27 Aug Online Drug/Alcohol Therapy: What You Need to Know
With the global pandemic affecting millions of recovering individuals around the world, it’s important for us to reach out to you and let you know you’re not alone. Thanks to online technology, recovering patients can now have access to online help that’s professional, compassionate, and reliable. A growing number of people are opting for telehealth to meet their mental health care needs and for good reason. Online therapy allows an individual to connect with their therapist from anywhere in the world. In light of the current crisis, it’s important to look after not only your physical health but your mental health as well.
There are plenty of benefits to online therapy, especially in today’s world where maintaining social distance is strongly advised. In this article, we’ll take a closer look at online drug/alcohol therapy and how to know if this form of medical treatment is right for you.
Reasons to choose online therapy
Therapists who practice online offer their services via video sharing, chat, email, or even through phone calls. As technology evolves, so does telehealth. Therapists can help guide people through challenges using the most useful and current communication technologies.
Mental health professionals offer telehealth as a primary means of communicating with people who wish to seek drug/alcohol therapy. Some individuals prefer online therapy because they can reap the benefits of conventional therapy right at the comfort of their homes. This can be particularly helpful for people who live in remote areas or with limited mobility due to disability or caregiving responsibilities.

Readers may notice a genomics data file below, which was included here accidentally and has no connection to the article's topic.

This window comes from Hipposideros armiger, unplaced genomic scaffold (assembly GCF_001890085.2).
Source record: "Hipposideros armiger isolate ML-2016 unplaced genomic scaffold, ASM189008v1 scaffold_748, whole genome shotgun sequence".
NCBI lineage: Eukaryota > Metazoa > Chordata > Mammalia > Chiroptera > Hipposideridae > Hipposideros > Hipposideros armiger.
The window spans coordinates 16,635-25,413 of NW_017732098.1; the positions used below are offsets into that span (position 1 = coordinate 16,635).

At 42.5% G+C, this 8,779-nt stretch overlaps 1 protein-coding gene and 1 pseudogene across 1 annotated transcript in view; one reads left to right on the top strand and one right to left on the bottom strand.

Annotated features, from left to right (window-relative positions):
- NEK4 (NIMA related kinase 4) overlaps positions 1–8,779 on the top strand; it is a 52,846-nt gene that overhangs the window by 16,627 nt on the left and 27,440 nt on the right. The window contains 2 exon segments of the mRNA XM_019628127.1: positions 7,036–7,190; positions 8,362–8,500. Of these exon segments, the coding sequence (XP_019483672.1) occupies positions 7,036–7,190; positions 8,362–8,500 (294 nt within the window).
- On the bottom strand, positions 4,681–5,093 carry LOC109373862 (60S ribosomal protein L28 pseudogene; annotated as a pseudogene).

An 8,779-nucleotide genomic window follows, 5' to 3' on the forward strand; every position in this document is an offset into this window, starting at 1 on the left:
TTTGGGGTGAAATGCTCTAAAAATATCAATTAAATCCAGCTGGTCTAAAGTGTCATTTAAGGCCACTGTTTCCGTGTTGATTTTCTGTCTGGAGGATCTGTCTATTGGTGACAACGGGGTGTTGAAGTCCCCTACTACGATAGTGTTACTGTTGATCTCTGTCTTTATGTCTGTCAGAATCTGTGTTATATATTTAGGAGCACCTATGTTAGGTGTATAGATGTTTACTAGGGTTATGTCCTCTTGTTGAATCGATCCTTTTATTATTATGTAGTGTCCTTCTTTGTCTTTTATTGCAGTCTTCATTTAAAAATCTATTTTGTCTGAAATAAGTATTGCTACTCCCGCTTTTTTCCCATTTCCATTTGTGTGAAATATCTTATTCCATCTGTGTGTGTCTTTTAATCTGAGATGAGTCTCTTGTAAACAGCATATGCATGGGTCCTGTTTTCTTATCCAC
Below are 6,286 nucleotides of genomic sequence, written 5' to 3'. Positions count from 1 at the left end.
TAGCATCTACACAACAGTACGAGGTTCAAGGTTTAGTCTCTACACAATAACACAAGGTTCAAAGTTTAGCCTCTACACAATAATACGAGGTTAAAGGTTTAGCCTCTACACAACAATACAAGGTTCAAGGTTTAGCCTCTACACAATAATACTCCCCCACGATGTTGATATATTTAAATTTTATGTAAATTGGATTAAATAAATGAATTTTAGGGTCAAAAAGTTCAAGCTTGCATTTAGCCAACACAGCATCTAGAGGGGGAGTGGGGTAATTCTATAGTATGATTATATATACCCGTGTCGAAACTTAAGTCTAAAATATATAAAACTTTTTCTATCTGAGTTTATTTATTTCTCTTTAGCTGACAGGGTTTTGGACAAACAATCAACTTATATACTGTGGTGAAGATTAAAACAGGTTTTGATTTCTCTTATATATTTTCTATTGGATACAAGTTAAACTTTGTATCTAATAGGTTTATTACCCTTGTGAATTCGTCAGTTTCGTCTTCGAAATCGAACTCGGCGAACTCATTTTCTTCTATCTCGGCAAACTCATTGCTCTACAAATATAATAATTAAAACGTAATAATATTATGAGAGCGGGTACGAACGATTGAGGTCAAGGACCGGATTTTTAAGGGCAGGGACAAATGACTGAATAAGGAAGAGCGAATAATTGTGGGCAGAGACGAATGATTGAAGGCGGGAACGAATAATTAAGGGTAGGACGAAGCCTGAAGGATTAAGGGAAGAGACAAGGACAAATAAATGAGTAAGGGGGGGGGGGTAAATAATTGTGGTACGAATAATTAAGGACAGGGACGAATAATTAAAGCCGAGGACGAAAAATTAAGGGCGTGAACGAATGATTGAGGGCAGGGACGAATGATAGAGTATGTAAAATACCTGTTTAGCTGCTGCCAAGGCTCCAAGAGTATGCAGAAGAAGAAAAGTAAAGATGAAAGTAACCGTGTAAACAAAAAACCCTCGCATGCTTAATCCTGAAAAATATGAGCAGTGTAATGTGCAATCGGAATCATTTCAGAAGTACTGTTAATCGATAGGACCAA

Online therapy may be used as a standalone treatment or paired with conventional therapeutic treatment. For example, a therapist may offer treatment from their office and switch to telehealth when a person is unable to visit or cannot commute to the office.
Teletherapy is particularly useful in situations where patients have difficulty accessing mental health services. The great thing about this type of treatment is that it’s very flexible. Some patients may choose to receive online therapy via text while others prefer email or video sharing. People who are new to therapy may find it easy to participate in online therapy sessions. The fact that treatment takes place in the home may also reduce the stigma associated with receiving mental health services.
Who is online therapy for
Online therapy is a great option for those who want to undergo drug/alcohol therapy, but cannot do so due to unforeseen circumstances, with the global pandemic being one example. It can also prove appealing to those who aren’t as comfortable receiving therapy in an office as opposed to online. Like with many aspects of our life that are now available online, telehealth is therapy’s way of keeping up to date with the latest digital trends.
Many aspects of mental health can be addressed with online therapy, most of which include:
- Food and eating disorders
- Relationship issues
- Alcohol use disorder
- Drug use
Some studies even suggest that online therapy may be as effective as face-to-face therapy for some patients. Many popular approaches, such as cognitive-behavioural therapy (CBT), are well-suited to online therapy. However, visual feedback may not always be available, depending on the form of communication used.
There are instances where telehealth is not recommended. For example, people with severe psychological or emotional issues may not receive the treatment well. The same goes for people with severe depression, bipolar disorder, schizophrenia, or suicidal thoughts who may benefit more from traditional therapy. Individuals with these mental health conditions require intensive care and online therapy may not be able to cater to their needs.
Others who may not benefit from online therapy are those who are uncomfortable with technology. People with little privacy at home, those who wish not to share personal matters over the internet or phone, and individuals living in abusive situations may also prefer to see a mental health professional in person.